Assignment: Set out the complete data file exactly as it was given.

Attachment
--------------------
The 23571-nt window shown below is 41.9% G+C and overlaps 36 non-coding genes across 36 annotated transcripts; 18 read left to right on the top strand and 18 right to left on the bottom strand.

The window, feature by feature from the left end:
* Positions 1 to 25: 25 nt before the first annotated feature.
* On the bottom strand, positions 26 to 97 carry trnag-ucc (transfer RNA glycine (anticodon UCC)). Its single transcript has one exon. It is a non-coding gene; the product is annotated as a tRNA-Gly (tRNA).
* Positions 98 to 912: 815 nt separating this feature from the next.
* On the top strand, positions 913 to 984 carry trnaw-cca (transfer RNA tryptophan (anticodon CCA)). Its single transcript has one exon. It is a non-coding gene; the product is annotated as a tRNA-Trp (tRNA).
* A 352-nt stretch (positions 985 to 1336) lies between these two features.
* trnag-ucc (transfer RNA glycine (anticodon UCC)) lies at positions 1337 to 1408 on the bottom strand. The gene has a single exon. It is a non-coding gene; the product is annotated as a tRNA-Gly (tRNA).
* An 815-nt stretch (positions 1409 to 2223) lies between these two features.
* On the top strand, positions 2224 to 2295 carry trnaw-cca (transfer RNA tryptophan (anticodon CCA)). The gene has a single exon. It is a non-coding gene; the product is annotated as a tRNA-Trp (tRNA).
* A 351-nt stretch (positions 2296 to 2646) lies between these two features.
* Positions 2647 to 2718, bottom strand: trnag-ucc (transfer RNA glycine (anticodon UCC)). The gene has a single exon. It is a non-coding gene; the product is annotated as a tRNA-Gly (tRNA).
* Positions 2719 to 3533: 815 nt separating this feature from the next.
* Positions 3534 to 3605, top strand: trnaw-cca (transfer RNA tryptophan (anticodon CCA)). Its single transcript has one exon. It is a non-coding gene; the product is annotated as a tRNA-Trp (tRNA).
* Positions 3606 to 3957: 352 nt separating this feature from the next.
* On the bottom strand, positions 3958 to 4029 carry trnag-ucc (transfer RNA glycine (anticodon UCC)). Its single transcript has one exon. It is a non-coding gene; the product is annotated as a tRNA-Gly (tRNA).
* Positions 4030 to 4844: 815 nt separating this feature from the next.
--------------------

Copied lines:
The 23571-nt window shown below is 41.9% G+C and overlaps 36 non-coding genes across 36 annotated transcripts; 18 read left to right on the top strand and 18 right to left on the bottom strand.

The window, feature by feature from the left end:
* Positions 1 to 25: 25 nt before the first annotated feature.
* On the bottom strand, positions 26 to 97 carry trnag-ucc (transfer RNA glycine (anticodon UCC)). Its single transcript has one exon. It is a non-coding gene; the product is annotated as a tRNA-Gly (tRNA).
* Positions 98 to 912: 815 nt separating this feature from the next.
* On the top strand, positions 913 to 984 carry trnaw-cca (transfer RNA tryptophan (anticodon CCA)). Its single transcript has one exon. It is a non-coding gene; the product is annotated as a tRNA-Trp (tRNA).
* A 352-nt stretch (positions 985 to 1336) lies between these two features.
* trnag-ucc (transfer RNA glycine (anticodon UCC)) lies at positions 1337 to 1408 on the bottom strand. The gene has a single exon. It is a non-coding gene; the product is annotated as a tRNA-Gly (tRNA).
* An 815-nt stretch (positions 1409 to 2223) lies between these two features.
* On the top strand, positions 2224 to 2295 carry trnaw-cca (transfer RNA tryptophan (anticodon CCA)). The gene has a single exon. It is a non-coding gene; the product is annotated as a tRNA-Trp (tRNA).
* A 351-nt stretch (positions 2296 to 2646) lies between these two features.
* Positions 2647 to 2718, bottom strand: trnag-ucc (transfer RNA glycine (anticodon UCC)). The gene has a single exon. It is a non-coding gene; the product is annotated as a tRNA-Gly (tRNA).
* Positions 2719 to 3533: 815 nt separating this feature from the next.
* Positions 3534 to 3605, top strand: trnaw-cca (transfer RNA tryptophan (anticodon CCA)). Its single transcript has one exon. It is a non-coding gene; the product is annotated as a tRNA-Trp (tRNA).
* Positions 3606 to 3957: 352 nt separating this feature from the next.
* On the bottom strand, positions 3958 to 4029 carry trnag-ucc (transfer RNA glycine (anticodon UCC)). Its single transcript has one exon. It is a non-coding gene; the product is annotated as a tRNA-Gly (tRNA).
* Positions 4030 to 4844: 815 nt separating this feature from the next.